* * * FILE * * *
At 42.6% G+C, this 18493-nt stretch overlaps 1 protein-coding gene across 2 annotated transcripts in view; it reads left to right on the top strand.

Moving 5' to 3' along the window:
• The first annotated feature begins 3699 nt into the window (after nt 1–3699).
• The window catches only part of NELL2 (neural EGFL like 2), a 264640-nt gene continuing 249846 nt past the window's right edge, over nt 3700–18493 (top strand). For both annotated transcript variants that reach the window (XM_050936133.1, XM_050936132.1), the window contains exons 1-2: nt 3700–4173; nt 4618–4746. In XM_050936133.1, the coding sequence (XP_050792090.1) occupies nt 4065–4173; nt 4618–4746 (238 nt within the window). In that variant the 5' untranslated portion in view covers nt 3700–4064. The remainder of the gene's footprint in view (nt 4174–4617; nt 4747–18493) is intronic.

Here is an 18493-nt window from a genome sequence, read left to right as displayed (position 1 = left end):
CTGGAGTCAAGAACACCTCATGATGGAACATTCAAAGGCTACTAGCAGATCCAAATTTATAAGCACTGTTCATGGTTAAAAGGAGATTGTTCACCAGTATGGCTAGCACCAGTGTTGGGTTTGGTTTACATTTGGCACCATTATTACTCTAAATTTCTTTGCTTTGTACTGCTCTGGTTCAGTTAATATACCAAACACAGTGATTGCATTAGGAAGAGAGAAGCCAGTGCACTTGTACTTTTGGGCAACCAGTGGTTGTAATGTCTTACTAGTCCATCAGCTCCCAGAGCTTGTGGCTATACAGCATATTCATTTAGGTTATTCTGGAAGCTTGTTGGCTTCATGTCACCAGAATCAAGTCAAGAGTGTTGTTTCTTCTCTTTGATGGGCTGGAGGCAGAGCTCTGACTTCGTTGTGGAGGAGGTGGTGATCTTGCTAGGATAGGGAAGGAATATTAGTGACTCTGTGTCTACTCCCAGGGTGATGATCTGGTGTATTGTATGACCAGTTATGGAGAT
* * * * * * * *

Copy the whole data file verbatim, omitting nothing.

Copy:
At 42.6% G+C, this 18493-nt stretch overlaps 1 protein-coding gene across 2 annotated transcripts in view; it reads left to right on the top strand.

Moving 5' to 3' along the window:
• The first annotated feature begins 3699 nt into the window (after nt 1–3699).
• The window catches only part of NELL2 (neural EGFL like 2), a 264640-nt gene continuing 249846 nt past the window's right edge, over nt 3700–18493 (top strand). For both annotated transcript variants that reach the window (XM_050936133.1, XM_050936132.1), the window contains exons 1-2: nt 3700–4173; nt 4618–4746. In XM_050936133.1, the coding sequence (XP_050792090.1) occupies nt 4065–4173; nt 4618–4746 (238 nt within the window). In that variant the 5' untranslated portion in view covers nt 3700–4064. The remainder of the gene's footprint in view (nt 4174–4617; nt 4747–18493) is intronic.

Here is an 18493-nt window from a genome sequence, read left to right as displayed (position 1 = left end):
CTGGAGTCAAGAACACCTCATGATGGAACATTCAAAGGCTACTAGCAGATCCAAATTTATAAGCACTGTTCATGGTTAAAAGGAGATTGTTCACCAGTATGGCTAGCACCAGTGTTGGGTTTGGTTTACATTTGGCACCATTATTACTCTAAATTTCTTTGCTTTGTACTGCTCTGGTTCAGTTAATATACCAAACACAGTGATTGCATTAGGAAGAGAGAAGCCAGTGCACTTGTACTTTTGGGCAACCAGTGGTTGTAATGTCTTACTAGTCCATCAGCTCCCAGAGCTTGTGGCTATACAGCATATTCATTTAGGTTATTCTGGAAGCTTGTTGGCTTCATGTCACCAGAATCAAGTCAAGAGTGTTGTTTCTTCTCTTTGATGGGCTGGAGGCAGAGCTCTGACTTCGTTGTGGAGGAGGTGGTGATCTTGCTAGGATAGGGAAGGAATATTAGTGACTCTGTGTCTACTCCCAGGGTGATGATCTGGTGTATTGTATGACCAGTTATGGAGAT